A PRIMARY school headteacher from Wirral has been banned from owning animals for life after admitting neglecting an elderly dog to the point where vets believed it was already dead.

West Highland Terrier “Snowy” had to be put down after a severe ear infection and ulcerated tumour to its rear went untreated for “at least several weeks, if not months”.

Animal welfare officers found the dog – believed to be aged between 17 and 20 – in an “appalling” state after “suffering on numerous levels”.

Susan Horncastle, from Wallasey, pleaded guilty to causing unnecessary suffering to Snowy when she appeared at Wirral Magistrates’ Court in October.

The 60-year-old – who has been sacked from her job as headteacher at The Our Lady of Good Help Primary School in Wavertree because of the offence – was handed a three months jail sentence today, Monday, suspended for two years.

District Judge Michael Abelson was told how Horncastle had been unable to look after Snowy properly due to her own ill health. But he said even with her severe arthritis, it was no excuse for allowing the dog to suffer as it did.

He said: “You'rer are a lady of exemplary character, but in no way could it possibly excuse your behaviour when it came to this unfortunate animal.

“The fact of the matter is you were given charge of this dog for whatever period of time and it’s quite clear to anyone looking at these photographs that you would have been aware of the deterioration in this dog’s health. You should have attended to this at a much earlier stage.

“The outcome because of the age of the dog may not have been greatly differently but that’s not the point. The dog suffered as a result and by your guilty plea, you have accepted that the dog suffered.”

RSPCA Inspector Anthony Joynes described it as a “catalogue of neglect”.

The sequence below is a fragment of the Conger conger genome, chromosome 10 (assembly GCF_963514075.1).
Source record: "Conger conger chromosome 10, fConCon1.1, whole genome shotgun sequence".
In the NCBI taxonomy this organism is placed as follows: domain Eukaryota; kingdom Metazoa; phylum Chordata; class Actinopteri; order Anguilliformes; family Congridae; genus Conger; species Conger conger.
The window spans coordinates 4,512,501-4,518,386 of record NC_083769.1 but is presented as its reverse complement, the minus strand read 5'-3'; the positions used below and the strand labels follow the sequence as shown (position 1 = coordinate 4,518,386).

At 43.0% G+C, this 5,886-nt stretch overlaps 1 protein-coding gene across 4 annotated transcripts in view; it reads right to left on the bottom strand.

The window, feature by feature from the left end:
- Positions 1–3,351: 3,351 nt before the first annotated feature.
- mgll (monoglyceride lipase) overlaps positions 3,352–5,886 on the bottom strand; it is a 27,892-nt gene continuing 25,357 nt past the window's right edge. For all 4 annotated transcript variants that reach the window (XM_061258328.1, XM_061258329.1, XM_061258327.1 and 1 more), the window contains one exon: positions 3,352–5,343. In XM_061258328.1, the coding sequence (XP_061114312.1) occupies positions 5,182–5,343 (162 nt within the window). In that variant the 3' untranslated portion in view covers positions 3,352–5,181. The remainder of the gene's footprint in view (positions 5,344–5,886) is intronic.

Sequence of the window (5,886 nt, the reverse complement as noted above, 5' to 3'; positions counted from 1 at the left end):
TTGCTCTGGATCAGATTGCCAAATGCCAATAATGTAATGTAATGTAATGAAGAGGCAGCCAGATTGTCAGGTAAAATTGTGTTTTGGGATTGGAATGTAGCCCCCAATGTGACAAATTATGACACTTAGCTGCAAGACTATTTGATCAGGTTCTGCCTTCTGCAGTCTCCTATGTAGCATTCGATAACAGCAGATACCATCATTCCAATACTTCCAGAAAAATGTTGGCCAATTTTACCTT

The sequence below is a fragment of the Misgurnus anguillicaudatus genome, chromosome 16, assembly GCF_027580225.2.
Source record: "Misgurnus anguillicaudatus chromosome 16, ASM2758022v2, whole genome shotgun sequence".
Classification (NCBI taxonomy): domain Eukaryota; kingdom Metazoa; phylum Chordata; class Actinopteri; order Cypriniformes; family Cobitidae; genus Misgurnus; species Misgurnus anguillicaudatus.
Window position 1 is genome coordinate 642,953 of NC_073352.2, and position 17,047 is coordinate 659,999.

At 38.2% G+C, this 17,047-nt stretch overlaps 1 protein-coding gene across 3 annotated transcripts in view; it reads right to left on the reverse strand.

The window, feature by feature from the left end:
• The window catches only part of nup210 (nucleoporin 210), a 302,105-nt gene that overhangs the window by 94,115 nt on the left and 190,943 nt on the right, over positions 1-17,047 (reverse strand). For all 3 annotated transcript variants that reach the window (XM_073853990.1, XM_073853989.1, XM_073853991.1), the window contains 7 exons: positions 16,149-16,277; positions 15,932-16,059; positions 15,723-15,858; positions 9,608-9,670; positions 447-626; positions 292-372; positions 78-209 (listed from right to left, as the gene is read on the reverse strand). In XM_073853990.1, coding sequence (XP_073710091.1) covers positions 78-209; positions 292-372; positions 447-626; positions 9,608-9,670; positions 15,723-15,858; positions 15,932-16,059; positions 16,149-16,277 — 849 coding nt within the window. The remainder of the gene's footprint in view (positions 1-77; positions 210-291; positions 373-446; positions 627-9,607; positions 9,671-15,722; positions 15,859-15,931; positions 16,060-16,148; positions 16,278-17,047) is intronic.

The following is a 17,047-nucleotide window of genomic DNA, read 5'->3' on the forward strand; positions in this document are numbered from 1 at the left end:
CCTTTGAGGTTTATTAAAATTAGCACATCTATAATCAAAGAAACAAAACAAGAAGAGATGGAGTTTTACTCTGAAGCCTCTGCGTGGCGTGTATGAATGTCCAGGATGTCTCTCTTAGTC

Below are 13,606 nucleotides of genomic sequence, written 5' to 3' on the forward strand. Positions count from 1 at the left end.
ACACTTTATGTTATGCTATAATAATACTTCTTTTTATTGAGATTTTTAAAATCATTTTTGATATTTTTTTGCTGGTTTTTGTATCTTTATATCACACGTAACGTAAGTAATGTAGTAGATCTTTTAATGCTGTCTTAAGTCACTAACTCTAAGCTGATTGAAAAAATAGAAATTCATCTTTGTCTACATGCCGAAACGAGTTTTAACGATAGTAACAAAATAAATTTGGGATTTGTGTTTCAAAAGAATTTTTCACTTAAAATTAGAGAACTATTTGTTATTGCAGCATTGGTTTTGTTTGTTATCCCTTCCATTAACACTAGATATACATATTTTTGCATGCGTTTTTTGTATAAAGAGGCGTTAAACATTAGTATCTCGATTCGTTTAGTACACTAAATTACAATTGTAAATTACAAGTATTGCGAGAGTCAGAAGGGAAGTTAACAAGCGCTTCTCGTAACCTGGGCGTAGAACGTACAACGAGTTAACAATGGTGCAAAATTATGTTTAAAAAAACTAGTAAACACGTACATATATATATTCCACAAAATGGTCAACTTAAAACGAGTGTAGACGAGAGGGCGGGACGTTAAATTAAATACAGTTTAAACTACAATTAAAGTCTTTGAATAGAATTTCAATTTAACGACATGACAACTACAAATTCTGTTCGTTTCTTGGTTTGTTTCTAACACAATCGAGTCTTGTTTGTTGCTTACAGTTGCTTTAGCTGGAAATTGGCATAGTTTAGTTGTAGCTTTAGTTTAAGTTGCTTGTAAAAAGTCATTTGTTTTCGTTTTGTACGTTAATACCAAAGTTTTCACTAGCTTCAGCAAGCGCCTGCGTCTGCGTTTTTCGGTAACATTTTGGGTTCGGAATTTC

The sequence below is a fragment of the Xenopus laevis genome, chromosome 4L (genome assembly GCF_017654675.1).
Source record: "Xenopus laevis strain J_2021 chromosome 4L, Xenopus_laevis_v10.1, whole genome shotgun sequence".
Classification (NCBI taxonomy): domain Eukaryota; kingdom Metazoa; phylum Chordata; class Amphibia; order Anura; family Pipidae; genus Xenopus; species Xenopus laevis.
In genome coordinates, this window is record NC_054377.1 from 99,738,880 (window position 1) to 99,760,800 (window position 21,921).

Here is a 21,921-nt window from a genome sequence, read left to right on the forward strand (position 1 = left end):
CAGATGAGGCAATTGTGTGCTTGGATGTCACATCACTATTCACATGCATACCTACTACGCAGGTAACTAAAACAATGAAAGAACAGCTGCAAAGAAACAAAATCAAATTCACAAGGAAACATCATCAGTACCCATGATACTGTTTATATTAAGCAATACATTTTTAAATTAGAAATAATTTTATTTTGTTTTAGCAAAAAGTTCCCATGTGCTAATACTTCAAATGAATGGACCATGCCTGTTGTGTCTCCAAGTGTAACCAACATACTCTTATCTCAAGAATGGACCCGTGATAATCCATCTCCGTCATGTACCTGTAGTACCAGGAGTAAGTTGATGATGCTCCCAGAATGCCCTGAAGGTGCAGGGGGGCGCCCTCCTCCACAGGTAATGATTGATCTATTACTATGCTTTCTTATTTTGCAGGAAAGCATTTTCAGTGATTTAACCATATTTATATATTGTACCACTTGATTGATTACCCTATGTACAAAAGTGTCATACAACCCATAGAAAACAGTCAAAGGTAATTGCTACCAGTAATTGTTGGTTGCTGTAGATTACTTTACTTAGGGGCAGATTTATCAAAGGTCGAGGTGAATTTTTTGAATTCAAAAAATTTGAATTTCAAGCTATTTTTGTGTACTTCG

Photographs shown to the court show the extent of Snowy’s tumour, which Mr Murphy said would have made it painful, if not impossible, for the dog to go to the toilet or sit down.

The court heard how the RSPCA had been called to Horncastle’s home in July after concerns were raised about the welfare of her dog. There was no answer or sign of a dog, but an “overpowering stench of rotting flesh” could be smelled through the letter box.

Snowy was later taken to a Wirral veterinary surgery by Horncastle’s son, where staff initially thought he was dead and contacted the RSPCA.

Chris Murphy, prosecuting on behalf of the animal charity, said Snowy had to be put down on humane grounds.

“The vet said the dog was in a shocking condition after several weeks, if not months, of suffering on numerous levels,” said Mr Murphy, adding that Snowy’s hips, ribs and spine could be clearly seen through his fur, which was greasy, matted and covered in faeces.

Horncastle had initially denied owning any animals but later said she looked after Snowy – who belonged to her sister – on an “on/off basis” for four years while her sister lived abroad.

Matthew Harvey, defending, told the court Horncastle suffers from two forms of arthritis and has limited mobility.

He said she was unable to bend down to examine Snowy and was only made aware of the severity of his condition when his matted fur was cut away to reveal the tumour. She then asked her son to take Snowy to the vets.

Mr Harvey described the court process as “terrifying” for Horncastle and said she has received threatening letters through the post.

Mr Abelson said: “It’s incumbent on the courts to ensure animals are well cared for and treated properly and as always I am very grateful for the RSPCA for their professional approach they have taken in this case as they always do in cases involving animals on the Wirral.”

Following the hearing, RSPCA Inspector Anthony Joynes said: “This was a serious case of extreme prolonged neglect. Snowy was, in my opinion, a catalogue of neglect. It would have been all too obvious to Horncastle that the dog was suffering and there was no reasonable excuse for him not to be presented to a vet earlier.

“The aggravating factor in this case in my opinion was that the vets thought Snowy had already died when presented.”

Horncastle was ordered to pay costs totalling £1,227.